For example, extremely hot weather overwhelmed Cairns last summer. By December 3 2018, the city had recorded temperatures above 35°C nine days in a row. Four consecutive days were above 40°C.

Cairns’ heatwave summer. Image: authors, using BOM temperature data.

For our research, temperature and humidity sensors were strategically placed in the Cairns CBD to represent people’s experience of weather at street level. These recorded temperatures consistently higher than the Bureau of Meteorology (BoM) recordings, reaching 45°C at some points.

Highest temperatures recorded by James Cook University weather data sensors during the November-December 2018 heatwave in Cairns. Image: Bronson Philippa/author provided.

Local effects magnify heatwave impacts

Urban environments in general are hotter than non-urbanised surroundings that are covered by vegetation. The trapping of heat in cities, known as the urban heat island effect, has impacts on human health, animal life, social events, tourism, water availability and business performance.

The urban heat island effect intensifies the impacts of increasing heatwaves on cities as a result of climate change.

Projections of increased heatwave frequency for Cairns region using visualisation platform on Queensland Future Climate Dashboard. Image: Queensland Future Climate Dashboard/Queensland Government.

But it is important to remember that other local factors also influence these impacts. These include the scale, shape, materials, composition and growth of the built environment in a particular location and its surrounding areas.

The differences between the BoM data recorded at Cairns airport and the inner-city recordings show the impacts of urban expansion patterns, built form and choice of materials in tropical cities.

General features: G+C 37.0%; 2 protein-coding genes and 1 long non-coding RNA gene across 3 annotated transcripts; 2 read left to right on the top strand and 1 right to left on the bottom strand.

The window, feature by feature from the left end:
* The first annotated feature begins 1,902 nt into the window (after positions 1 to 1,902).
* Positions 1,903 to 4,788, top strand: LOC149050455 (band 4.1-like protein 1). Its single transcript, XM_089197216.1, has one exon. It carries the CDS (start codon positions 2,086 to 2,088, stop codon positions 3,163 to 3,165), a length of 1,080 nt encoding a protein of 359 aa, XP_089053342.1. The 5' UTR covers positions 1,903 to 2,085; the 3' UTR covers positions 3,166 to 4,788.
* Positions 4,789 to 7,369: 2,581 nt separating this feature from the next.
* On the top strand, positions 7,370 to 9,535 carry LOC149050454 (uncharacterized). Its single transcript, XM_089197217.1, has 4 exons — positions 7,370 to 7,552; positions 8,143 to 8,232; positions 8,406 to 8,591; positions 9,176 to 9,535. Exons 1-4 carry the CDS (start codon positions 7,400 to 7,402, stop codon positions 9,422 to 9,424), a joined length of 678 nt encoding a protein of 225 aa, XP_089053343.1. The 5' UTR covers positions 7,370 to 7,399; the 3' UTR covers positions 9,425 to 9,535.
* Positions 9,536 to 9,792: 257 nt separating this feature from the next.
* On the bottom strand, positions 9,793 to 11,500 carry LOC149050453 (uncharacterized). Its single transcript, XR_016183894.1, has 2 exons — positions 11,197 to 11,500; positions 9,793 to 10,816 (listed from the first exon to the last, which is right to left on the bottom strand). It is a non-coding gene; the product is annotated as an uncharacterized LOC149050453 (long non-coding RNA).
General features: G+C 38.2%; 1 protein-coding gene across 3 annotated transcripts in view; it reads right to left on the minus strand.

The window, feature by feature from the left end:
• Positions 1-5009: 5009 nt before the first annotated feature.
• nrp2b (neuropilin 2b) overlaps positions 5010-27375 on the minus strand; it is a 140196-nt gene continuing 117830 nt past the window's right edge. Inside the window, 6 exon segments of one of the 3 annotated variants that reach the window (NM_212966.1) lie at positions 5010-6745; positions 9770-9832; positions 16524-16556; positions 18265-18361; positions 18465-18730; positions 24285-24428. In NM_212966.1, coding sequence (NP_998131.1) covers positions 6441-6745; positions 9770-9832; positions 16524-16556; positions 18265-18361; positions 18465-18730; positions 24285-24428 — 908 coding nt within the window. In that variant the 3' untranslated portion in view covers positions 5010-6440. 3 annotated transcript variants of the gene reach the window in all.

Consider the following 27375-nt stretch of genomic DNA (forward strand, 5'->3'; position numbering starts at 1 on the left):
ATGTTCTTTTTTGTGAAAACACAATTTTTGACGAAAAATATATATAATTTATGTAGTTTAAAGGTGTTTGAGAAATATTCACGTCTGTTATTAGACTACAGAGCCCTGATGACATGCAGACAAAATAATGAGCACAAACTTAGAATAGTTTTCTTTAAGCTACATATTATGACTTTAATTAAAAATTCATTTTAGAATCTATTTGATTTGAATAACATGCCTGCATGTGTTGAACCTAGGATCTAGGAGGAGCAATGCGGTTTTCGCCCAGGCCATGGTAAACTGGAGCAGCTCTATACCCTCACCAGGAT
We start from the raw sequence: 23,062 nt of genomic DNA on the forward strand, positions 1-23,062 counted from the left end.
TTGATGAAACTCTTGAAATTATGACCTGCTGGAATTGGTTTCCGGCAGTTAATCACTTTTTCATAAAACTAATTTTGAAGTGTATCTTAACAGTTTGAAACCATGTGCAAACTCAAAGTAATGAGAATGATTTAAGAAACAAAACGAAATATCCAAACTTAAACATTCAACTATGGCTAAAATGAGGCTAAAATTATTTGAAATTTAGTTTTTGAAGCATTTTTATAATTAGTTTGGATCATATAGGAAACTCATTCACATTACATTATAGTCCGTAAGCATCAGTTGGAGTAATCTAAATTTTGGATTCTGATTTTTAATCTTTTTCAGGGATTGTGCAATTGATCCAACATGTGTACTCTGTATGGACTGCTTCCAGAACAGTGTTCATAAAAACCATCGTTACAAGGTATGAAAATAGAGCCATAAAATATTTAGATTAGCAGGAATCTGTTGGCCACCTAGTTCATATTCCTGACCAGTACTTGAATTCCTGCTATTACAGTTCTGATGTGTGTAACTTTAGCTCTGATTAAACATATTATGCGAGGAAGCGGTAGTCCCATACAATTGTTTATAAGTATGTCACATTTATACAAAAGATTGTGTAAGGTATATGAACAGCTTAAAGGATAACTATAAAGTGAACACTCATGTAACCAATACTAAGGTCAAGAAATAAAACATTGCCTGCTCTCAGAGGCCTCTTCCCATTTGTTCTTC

The linear layout of Cairns has, on one hand, enabled the formation of attractive places for commercial activities. As these activity centres evolve into focal points of urban life, they in turn influence all sorts of socioeconomic parameters.

On the other hand, the form the built environment takes changes the patterns of wind, sun and shade. These changes alter the urban microclimate by trapping heat and slowing or channelling air movements.

The layout and structures of Cairns CBD alter local microclimates by trapping heat and altering air flows. Image: State of Queensland 2019.

Shifting the focus to the tropics

To date, a large body of research has explored the undesired consequences of climate change and urban heat islands. However, the focus has been on capital and metropolitan cities with humid continental climates. Not many studies have looked at the economic and social impacts in the tropical context, where hot and humid conditions create extra heat stress.

Add the combined effects of climate change and urban heat islands and what are the socio-economic consequences of heatwaves in a tropical city like Cairns? We see that climate change adds another dimension to the relationship between cities, economic growth and development.